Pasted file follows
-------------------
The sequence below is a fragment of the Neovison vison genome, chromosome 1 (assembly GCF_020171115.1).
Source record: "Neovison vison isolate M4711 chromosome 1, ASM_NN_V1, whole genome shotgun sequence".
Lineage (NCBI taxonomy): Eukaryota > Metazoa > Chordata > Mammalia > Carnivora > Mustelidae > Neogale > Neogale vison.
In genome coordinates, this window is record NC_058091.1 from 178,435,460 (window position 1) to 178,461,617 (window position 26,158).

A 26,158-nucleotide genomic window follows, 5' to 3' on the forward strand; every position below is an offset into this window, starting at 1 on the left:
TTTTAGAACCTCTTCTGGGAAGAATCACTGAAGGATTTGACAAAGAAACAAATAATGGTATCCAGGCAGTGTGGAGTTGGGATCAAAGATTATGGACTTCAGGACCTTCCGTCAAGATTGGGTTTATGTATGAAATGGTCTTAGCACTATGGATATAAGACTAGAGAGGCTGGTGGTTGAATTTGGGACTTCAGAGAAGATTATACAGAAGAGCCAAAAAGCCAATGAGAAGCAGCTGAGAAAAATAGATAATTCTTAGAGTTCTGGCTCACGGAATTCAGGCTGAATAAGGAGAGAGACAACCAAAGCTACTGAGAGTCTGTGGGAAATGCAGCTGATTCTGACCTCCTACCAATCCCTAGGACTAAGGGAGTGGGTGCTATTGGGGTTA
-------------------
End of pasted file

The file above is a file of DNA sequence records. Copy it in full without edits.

The sequence below is a fragment of the Neovison vison genome, chromosome 1 (assembly GCF_020171115.1).
Source record: "Neovison vison isolate M4711 chromosome 1, ASM_NN_V1, whole genome shotgun sequence".
Lineage (NCBI taxonomy): Eukaryota > Metazoa > Chordata > Mammalia > Carnivora > Mustelidae > Neogale > Neogale vison.
In genome coordinates, this window is record NC_058091.1 from 178,435,460 (window position 1) to 178,461,617 (window position 26,158).

A 26,158-nucleotide genomic window follows, 5' to 3' on the forward strand; every position below is an offset into this window, starting at 1 on the left:
TTTTAGAACCTCTTCTGGGAAGAATCACTGAAGGATTTGACAAAGAAACAAATAATGGTATCCAGGCAGTGTGGAGTTGGGATCAAAGATTATGGACTTCAGGACCTTCCGTCAAGATTGGGTTTATGTATGAAATGGTCTTAGCACTATGGATATAAGACTAGAGAGGCTGGTGGTTGAATTTGGGACTTCAGAGAAGATTATACAGAAGAGCCAAAAAGCCAATGAGAAGCAGCTGAGAAAAATAGATAATTCTTAGAGTTCTGGCTCACGGAATTCAGGCTGAATAAGGAGAGAGACAACCAAAGCTACTGAGAGTCTGTGGGAAATGCAGCTGATTCTGACCTCCTACCAATCCCTAGGACTAAGGGAGTGGGTGCTATTGGGGTTA